Wednesday, November 20, marks Transgender Day of Remembrance, a day to remember transgender and gender non-comforming individuals who have been killed as a result of transphobia, or the fear of transgender people. Gwendolyn Ann Smith, a transgender graphic designer, founded this national day of awareness in 1998. Since its inception, Transgender Day of Remembrance has been held annually on November 20 and slowly evolved into a worldwide phenomenon, recognized in over 185 American cities and more than 20 countries.
This year in Des Moines, the transgender community and its allies will come together to recognize those we have lost in the past year. One Iowa, the state’s leading transgender, lesbian, gay and bisexual organization, and community organizer Sophia Stone, who leads the Des Moines transgender support group called Transformations, will hold a vigil on the west steps of the Capitol building. The names of transgender people who have lost their lives in the past year will be read aloud. Brief remarks will also be made by community members.
What: Transgender Day of Remembrance
When: Wednesday, November 20, 5:30 – 6:30 pm
Where: West steps of the Capitol building
(Des Moines)–The United States Senate made history today when it voted 64-32 in favor of the Employment Non-Discrimination Act, or ENDA, protecting LGBT people from discrimination on the job. Only 17 states–including Iowa–and the District of Columbia expressly ban discrimination in employment on the basis of sexual orientation and gender identity. Another four states expressly ban discrimination on the basis of sexual orientation. Our nation still largely lacks explicit protections against discrimination in the workplace for lesbian, gay, bisexual and transgender (LGBT) individuals. ENDA will next face a vote in the U.S. House of Representatives.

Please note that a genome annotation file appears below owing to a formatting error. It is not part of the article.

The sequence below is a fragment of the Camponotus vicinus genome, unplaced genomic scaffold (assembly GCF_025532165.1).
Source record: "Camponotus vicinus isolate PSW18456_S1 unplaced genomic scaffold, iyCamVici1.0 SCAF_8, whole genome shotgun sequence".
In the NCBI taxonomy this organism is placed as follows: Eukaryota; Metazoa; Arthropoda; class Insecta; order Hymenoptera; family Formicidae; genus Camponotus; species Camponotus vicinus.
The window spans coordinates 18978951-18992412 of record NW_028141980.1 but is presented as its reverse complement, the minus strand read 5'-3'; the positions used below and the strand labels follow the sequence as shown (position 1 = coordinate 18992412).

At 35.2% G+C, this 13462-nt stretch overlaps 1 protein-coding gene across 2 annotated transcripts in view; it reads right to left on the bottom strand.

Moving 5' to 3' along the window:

ENDA was pioneered by Iowa Senator Tom Harkin, chairman of the Senate Health, Education, Labor, and Pensions (HELP) Committee. Senator Charles Grassley voted against the bill, citing religion reasons.
(Des Moines)–On Tuesday, November 5, District Court Judge Karen Romano granted a temporary stay to block a decision passed by the Iowa Board of Medicine that would have banned the use of telemedicine abortions to women in outlying clinics. In a statement issued Wednesday, the socially conservative organization The Family Leader–the group that ousted three competent Iowa Supreme Court justices in 2010 because of their role in the marriage equality decision Varnum v. Brien–suggested that Judge Romano should also be ousted in an upcoming 2016 retention initiative.
“In 2010, Iowans held three activist supreme court judges in check when they voted ‘no’ on their retention,” the Family Leader said in their statement. “Apparently Judge Romano has not learned a lesson from that vote.” The Family Leader went on to encourage “Iowans to remember Judge Karen Romano’s activism when she is up for retention in November 2016.”